So, taking the best aim he could, he fired both barrels in quick succession. But the boar, except by a furious toss of the head and a single terrible "Whoosh!" paid not the slightest attention to him.

Indeed, the efforts of the animal to reach the intended victim became, if possible, more frantic than ever; and Ralph guessed that once, at least, the tusks came in contact with some part of the poor captive's body.

"I can do nothing in this way," he said to himself. "The man will be torn in pieces before my eyes. I must make a bold move and take my chance."

Between himself and the scene of danger there was neither rock nor tree, but only the shallow mud and water, and the rank grass. The venture would be a desperate one, but nothing less would save the man from a terrible death.

Ralph had about him shells containing charges of all descriptions, from fine shot to bullets. Quickly throwing open his breech-loader, he slipped a ball cartridge into one barrel and a heavy charge of buckshot into the other.

Then springing forward, he went splashing across the morass, with the mud and water almost up to his knees.

"I am no marksman," he thought, as he strode rapidly on, "and shall have to get close to him to hit him; but if he should come at me, I shall have my second barrel, besides a plenty of shells."

There was some reassurance in this thought, especially as he had two of the spare shells in his hand, ready for use in case of need.

At a distance of only six rods from the enraged animal, he stopped and brought up his gun.

The boar was not still for an instant, but rushing about in its efforts to get up the rock. He had certainly struck the man, for there was blood on the rock and on the savage tusks. This probably rendered him all the more eager.

"I'll try the buckshot first," thought Ralph, "for they'll scatter a little, and some of them must hit him."

He ranged between the two barrels, and pulled. "Bang!" sounded the report. "Whoosh!" uttered the boar, stopping short in his efforts against the rock, and turning his whole attention upon the intruder. Doubtless he was hit, but perhaps not mortally.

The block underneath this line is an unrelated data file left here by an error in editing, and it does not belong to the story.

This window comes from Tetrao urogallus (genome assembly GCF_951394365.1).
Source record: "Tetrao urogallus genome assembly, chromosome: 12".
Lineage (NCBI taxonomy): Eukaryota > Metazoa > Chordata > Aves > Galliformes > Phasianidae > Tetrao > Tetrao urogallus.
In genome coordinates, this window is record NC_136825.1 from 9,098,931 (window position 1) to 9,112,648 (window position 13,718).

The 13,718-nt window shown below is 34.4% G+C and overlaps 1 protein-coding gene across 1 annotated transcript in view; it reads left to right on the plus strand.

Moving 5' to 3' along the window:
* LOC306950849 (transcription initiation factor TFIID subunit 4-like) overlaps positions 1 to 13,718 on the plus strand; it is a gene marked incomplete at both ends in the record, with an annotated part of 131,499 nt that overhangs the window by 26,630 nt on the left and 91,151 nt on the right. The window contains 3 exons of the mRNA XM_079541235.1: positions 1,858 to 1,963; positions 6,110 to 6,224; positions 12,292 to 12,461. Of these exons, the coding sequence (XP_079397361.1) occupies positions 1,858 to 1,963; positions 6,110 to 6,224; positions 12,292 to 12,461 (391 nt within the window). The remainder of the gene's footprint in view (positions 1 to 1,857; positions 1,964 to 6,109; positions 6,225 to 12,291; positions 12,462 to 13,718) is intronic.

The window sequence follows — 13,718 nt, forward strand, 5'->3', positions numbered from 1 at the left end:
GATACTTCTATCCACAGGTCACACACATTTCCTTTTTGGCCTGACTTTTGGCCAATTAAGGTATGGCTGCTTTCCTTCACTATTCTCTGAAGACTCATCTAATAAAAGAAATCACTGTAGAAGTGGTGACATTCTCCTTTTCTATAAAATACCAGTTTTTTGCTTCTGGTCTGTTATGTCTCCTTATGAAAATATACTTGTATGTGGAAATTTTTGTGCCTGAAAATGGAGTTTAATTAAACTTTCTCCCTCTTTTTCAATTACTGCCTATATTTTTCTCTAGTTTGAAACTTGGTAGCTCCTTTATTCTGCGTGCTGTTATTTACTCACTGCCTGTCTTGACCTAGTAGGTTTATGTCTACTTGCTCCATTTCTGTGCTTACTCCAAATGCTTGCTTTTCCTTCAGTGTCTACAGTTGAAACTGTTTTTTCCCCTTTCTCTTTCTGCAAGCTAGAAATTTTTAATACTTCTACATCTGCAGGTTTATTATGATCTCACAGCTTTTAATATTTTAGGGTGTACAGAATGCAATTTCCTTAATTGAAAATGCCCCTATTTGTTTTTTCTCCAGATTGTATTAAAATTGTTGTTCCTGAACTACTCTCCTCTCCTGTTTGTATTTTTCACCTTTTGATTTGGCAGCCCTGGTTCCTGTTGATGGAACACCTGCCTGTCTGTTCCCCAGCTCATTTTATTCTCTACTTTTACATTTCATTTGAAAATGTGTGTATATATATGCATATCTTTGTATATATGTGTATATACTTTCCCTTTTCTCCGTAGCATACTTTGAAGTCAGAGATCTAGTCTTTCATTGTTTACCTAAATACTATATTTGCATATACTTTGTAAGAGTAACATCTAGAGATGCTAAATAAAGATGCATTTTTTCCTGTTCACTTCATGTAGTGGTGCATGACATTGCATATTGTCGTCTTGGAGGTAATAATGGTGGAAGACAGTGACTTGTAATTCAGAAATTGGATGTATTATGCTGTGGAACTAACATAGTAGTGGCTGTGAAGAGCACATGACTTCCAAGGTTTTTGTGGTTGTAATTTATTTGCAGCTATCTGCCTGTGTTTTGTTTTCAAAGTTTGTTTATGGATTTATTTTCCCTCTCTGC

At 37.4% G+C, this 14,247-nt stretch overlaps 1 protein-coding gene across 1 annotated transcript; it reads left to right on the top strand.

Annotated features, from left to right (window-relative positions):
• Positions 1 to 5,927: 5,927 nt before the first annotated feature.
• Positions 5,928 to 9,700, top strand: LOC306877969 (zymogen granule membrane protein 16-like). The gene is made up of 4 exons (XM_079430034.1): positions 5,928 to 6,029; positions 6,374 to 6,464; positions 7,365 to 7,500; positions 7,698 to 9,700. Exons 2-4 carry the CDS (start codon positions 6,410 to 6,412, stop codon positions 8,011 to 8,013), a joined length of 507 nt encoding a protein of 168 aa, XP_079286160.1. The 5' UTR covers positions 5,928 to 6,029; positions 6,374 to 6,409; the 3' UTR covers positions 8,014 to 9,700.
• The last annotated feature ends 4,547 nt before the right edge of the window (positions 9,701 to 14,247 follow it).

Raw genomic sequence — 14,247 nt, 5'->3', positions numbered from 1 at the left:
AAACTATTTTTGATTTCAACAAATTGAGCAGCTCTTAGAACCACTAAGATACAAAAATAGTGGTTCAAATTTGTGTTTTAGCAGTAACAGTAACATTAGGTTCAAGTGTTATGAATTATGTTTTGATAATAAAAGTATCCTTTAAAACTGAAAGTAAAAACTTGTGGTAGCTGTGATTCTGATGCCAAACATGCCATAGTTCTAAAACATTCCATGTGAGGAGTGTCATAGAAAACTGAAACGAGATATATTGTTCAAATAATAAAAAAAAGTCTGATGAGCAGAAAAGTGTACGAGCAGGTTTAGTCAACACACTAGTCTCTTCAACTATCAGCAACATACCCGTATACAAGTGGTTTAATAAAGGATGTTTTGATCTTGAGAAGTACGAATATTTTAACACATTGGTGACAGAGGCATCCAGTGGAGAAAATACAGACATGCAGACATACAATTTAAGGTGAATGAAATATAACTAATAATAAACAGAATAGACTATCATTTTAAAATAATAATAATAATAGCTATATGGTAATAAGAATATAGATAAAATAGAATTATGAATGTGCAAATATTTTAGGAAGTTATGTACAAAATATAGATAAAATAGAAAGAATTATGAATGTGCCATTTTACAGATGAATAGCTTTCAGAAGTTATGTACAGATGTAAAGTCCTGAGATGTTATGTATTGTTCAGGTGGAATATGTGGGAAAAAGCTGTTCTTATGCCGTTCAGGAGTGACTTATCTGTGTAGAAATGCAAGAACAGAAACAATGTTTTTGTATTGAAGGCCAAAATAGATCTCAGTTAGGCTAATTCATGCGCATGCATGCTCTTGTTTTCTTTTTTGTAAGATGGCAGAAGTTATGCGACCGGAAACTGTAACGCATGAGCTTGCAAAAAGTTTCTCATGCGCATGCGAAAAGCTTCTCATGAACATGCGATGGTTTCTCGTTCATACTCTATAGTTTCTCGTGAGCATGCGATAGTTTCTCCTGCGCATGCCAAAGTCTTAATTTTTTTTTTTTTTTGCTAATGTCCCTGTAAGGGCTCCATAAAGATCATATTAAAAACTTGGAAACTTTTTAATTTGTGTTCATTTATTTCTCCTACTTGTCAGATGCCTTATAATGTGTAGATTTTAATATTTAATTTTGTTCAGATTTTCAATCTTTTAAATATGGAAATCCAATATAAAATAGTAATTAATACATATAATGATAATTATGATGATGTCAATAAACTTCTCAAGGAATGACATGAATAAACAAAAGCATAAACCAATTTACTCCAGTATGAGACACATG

Ralph's gun was again at his face. "Bang!" This time the single ball was sent, but through the smoke of the discharge he saw that the boar was rushing upon him.

An interval of six rods, and a wild hog, six feet long, bounding over it with clashing jaws! How the breech-loader sprang open, and how the two spare charges went into it! What if Ralph had not held them all ready in his hand?

"Bang! bang!" The boar's head was not three feet from the muzzle as the second barrel was fired. The monster's impetus carried him on with a plunge; and the young hero's legs were knocked from under him by the weight of the huge body, so that he fell at full length in the mud.

For an instant he believed himself lost, and while scrambling to his feet he expected to feel the sweep of those sword-like tusks.

But there was no longer any danger; the last discharge had done its work to perfection, and with his knees bent under him, the boar lay just as he had plowed into the mire, having not even rolled over.

Picking up his gun, Ralph hurried to assist the person on the rock, whom he had already seen to be a negro, and whom he now found to be held down by a large stone, which lay upon his legs, he having doubtless pulled it from a position above in his frantic efforts to escape from his pursuer.

The confined black could not help himself; but Ralph succeeded, without much difficulty, in relieving him from the heavy weight.

The stone could not have slipped more than two or three feet, for the negro was not much injured by it, although it had held him so firmly. He had the marks of the animal's tusks on one of his legs; but the wound was not a dangerous one. Ralph bound his handkerchief around it, and felt very glad to find that the poor fellow was almost as good as new.

Finding himself able to walk, and seeming to realize how much he owed to his young rescuer, the stout negro grasped the boy's right hand in both his own, and with tears glistening in his eyes, uttered a number of rapid sentences, only a few words of which Ralph could understand, but which were evidently the outpourings of gratitude.